The planned Taiwan Food and Drug Administration (TFDA) will be formally inaugurated January 1, 2010 and have a staff of 500 people, Minister without Portfolio Chang Jin-fu announced on October 12, 2009.
At a meeting of the Executive Yuan’s committee on strategies to develop the biotechnology industry, Chang said that one of the new institution’s major tasks will be to set drug production standards and regulations in line with those in other countries in the region, including China, Japan and South Korea.
The initiative is an important part of Taiwan’s preparations to introduce the country’s biotech sector in the international market, he said, because it will make products developed in Taiwan more marketable.
At the meeting, Yang Shun-tsung, an Executive Yuan Science and Technology Advisory Group researcher, explained that Taiwan needs the international market to support the high upfront costs in the biotech sector because of the limitations of its own small domestic market.
If domestic regulations and manufacturing standards conform to those in the regional market, it can save additional testing costs, Yang said.
Citing Switzerland as a model, Yang said that when a new drug is approved there, it can directly enter the markets of 17 other countries.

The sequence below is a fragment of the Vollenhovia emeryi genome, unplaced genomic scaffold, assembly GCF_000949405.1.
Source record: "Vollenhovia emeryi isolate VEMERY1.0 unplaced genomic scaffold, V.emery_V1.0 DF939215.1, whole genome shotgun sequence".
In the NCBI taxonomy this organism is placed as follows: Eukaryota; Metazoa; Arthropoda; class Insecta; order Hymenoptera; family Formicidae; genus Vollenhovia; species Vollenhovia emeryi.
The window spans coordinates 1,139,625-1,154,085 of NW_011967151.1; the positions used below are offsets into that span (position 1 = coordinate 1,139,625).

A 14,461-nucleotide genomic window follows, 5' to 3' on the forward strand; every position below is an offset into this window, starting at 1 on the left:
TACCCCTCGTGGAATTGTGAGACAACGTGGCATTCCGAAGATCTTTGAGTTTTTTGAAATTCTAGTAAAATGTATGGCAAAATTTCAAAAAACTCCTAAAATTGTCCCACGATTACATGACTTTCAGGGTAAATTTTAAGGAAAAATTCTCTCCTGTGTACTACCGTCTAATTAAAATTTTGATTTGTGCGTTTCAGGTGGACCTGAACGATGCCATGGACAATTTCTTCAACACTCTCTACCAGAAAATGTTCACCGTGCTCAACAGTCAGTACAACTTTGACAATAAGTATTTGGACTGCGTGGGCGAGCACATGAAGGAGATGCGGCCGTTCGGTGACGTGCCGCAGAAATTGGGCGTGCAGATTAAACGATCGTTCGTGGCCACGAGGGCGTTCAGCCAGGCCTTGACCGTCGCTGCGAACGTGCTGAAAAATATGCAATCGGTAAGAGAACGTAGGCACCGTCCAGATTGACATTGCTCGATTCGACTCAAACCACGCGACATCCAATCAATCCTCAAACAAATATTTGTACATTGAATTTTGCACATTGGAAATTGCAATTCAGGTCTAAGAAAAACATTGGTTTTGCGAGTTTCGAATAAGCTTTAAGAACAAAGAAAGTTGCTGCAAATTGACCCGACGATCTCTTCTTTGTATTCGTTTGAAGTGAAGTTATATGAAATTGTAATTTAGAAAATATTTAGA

“If Taiwan targets the Asian market as its major buyer, it must refer to the relevant laws and regulations of countries like China, South Korea and Japan,” the researcher said.
On the same occasion, Kuo Ming-liang, head of the National Science Council’s Department of Life Sciences, revealed that the government is working to form two biotech clusters to help transform Taiwan into a global medical engineering application and manufacturing center.
The clusters will be located in the Hsinchu Biomedical Science Park in northern Taiwan and in the Southern Taiwan Science Park in the south, Kuo said.
The government hopes these clusters will help Taiwan boost its output of medical equipment and devices to NTD250 billion ($7.74 billion) in 2015.
Kuo pointed out that Taiwan’s medical equipment production sector had a compound growth rate of 14.24% between 2003 and 2008, a rate of growth higher than the world average.
“It shows the great ambition of Taiwanese businesses,” he said.
Local producers of medical equipment and devices have never been properly integrated, however, which is why the government is playing an active role in bringing them together and helping them develop products that have potential on the market.
Kuo said the Hsinchu Biomedical Science Park will cater to the development of sophisticated high-end medical equipment and devices in cooperation with the strong semiconductor and communications manufacuturers in the neighboring Hsinchu Science Park.
As to the planned southern Taiwan medical equipment cluster, the government intends to gather makers of products with dental, orthopedic or plastic surgery applications, Kuo said.
They will be helped by the many hardware, precision instrument, and chemical material manufacturers in the Kaohsiung area, he added.